Cytokinetics’ Phase III Data Sets Up Cardiomyopathy Challenge to BMS

Heart ultrasound_iStock, sudok1

Pictured: Ultrasound machine showing a heart scan/iStock, sudok1

Cytokinetics on Monday unveiled primary data from its highly anticipated Phase III SEQUOIA-HCM study, showing that its investigational cardiac myosin blocker aficamten significantly improved exercise capacity in patients with obstructive hypertrophic cardiomyopathy.

At 24 weeks, peak oxygen uptake increased by 1.8-mL/kg/min in patients treated with aficatmen, while placebo counterparts saw zero change in this metric. This effect was statistically significant, according to Cytokinetics, and aficamten’s therapeutic benefits were consistent across different subgroups, including age, sex and background use of beta-blockers.

The drug candidate also met its key secondary endpoints, significantly reducing symptom burden in treated patients versus placebo, as quantified by the Kansas City Cardiomyopathy Questionnaire Clinical Summary Score. At 24 weeks, aficamten substantially lowered the levels of NT-proBNP, an indicator of cardiac wall stress.

In terms of safety, SEQUIOA-HCM found that aficamten was well-tolerated and its adverse event profile was comparable to that of the placebo group. There were no instances of worsening heart failure and none of the patients had to stop treatment due to side effects. Cytokinetics also published these data on Monday in The New England Journal of Medicine.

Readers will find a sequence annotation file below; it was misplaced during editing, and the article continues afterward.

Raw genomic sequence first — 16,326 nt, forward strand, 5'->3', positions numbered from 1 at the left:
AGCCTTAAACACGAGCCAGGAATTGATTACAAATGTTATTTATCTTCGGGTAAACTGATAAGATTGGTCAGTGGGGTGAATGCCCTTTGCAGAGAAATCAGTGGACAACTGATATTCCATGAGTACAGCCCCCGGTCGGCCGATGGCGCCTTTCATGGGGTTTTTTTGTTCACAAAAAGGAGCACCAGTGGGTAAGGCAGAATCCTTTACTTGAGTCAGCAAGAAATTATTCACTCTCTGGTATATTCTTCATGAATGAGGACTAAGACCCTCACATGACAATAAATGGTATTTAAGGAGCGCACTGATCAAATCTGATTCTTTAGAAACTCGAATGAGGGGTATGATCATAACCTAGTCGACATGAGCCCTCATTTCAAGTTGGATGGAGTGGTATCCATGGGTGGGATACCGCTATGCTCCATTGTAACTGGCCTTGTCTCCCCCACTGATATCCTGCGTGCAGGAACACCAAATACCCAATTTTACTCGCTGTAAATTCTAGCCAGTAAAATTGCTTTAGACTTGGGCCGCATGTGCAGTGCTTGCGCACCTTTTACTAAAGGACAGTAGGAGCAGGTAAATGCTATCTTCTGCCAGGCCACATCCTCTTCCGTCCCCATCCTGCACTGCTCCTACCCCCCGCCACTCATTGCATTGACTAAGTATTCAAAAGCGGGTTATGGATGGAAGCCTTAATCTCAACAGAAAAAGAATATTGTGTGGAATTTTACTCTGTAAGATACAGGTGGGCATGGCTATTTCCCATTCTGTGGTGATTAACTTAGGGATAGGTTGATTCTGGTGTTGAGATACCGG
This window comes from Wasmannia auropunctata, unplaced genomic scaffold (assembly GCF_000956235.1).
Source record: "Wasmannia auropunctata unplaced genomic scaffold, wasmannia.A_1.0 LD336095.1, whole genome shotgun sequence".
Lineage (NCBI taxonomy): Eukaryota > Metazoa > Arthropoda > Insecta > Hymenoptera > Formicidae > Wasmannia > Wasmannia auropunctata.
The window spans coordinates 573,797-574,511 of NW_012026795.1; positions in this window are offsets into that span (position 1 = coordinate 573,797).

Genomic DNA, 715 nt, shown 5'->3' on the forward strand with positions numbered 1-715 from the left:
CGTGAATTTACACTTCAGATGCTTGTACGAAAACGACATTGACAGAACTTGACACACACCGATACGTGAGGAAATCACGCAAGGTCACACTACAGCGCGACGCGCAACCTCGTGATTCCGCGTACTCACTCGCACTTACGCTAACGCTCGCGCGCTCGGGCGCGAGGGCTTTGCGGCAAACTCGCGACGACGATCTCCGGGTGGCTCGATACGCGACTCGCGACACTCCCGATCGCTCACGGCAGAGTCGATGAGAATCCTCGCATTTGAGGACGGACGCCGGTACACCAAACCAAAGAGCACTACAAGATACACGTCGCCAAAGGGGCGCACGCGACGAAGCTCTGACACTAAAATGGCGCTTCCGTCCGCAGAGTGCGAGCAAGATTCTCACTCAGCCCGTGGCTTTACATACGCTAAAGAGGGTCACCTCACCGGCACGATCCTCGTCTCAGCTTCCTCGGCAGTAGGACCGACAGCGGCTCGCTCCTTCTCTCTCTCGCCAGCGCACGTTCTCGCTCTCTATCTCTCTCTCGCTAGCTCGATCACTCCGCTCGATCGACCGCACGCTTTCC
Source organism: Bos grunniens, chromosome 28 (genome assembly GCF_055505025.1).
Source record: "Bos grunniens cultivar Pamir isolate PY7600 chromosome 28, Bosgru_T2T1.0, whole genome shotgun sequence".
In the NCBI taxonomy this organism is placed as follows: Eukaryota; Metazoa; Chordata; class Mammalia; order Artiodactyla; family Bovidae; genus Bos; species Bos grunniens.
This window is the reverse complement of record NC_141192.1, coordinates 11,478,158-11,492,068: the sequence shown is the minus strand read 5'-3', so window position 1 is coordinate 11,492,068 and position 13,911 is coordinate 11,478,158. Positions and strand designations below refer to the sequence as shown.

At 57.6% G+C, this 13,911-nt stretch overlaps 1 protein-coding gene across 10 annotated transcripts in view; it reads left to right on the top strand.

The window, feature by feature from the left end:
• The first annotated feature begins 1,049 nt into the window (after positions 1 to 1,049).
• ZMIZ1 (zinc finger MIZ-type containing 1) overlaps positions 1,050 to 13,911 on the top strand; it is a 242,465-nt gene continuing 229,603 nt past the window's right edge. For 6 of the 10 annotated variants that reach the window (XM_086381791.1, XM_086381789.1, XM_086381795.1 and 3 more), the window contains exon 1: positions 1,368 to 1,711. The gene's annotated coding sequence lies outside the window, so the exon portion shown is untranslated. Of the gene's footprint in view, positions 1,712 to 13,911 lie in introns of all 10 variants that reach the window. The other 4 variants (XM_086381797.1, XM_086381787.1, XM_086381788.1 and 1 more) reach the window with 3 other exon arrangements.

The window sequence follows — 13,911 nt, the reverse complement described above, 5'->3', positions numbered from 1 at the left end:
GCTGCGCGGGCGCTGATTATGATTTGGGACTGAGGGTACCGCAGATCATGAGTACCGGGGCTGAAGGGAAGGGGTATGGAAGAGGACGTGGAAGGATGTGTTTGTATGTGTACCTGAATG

Fady Malik, executive vice president of R&D at Cytokinetics, in a statement said these data from SEQUIOA-HCM show that “aficamten is associated with statistically significant, rapid and sustained improvements in exercise capacity, symptoms, cardiac function and cardiac biomarkers” in patients with obstructive hypertrophic cardiomyopathy (HCM).

These findings “are strongly supportive of the potential approval of aficamten,” Malik continued, adding that Cytokinetics currently plans to submit regulatory filings for the drug candidate in the U.S. and Europe later this year.

Monday’s readout brings Cytokinetics one step closer to a first approval and a positive ending to what has been a difficult road for the company. In February 2023, the FDA rejected Cytokinetics’s small molecule cardiac myosin activator omecamtiv mecarbil, which it proposed as a treatment for heart failure.

At the time, the FDA said that the Phase III data supporting omecamtiv mecarbil was not enough to establish its clinical benefit and requested another trial. However, Cytokinetics indicated that it had no plans to conduct an additional clinical trial for the candidate and about a month later the biotech announced that it was discontinuing the development of its amyotrophic lateral sclerosis candidate reldesemtiv after disappointing Phase III findings.

If approved, aficamten will compete with Bristol Myers Squibb and its oral drug Camzyos (mavacamten), which was approved in April 2022 for obstructive HCM patients of New York Heart Association Class II to III. Camzyos comes with a boxed warning for heart failure due to systolic dysfunction.

Tristan Manalac is an independent science writer based in Metro Manila, Philippines. Reach out to him on LinkedIn or email him at tristan@tristanmanalac.com or tristan.manalac@biospace.com.

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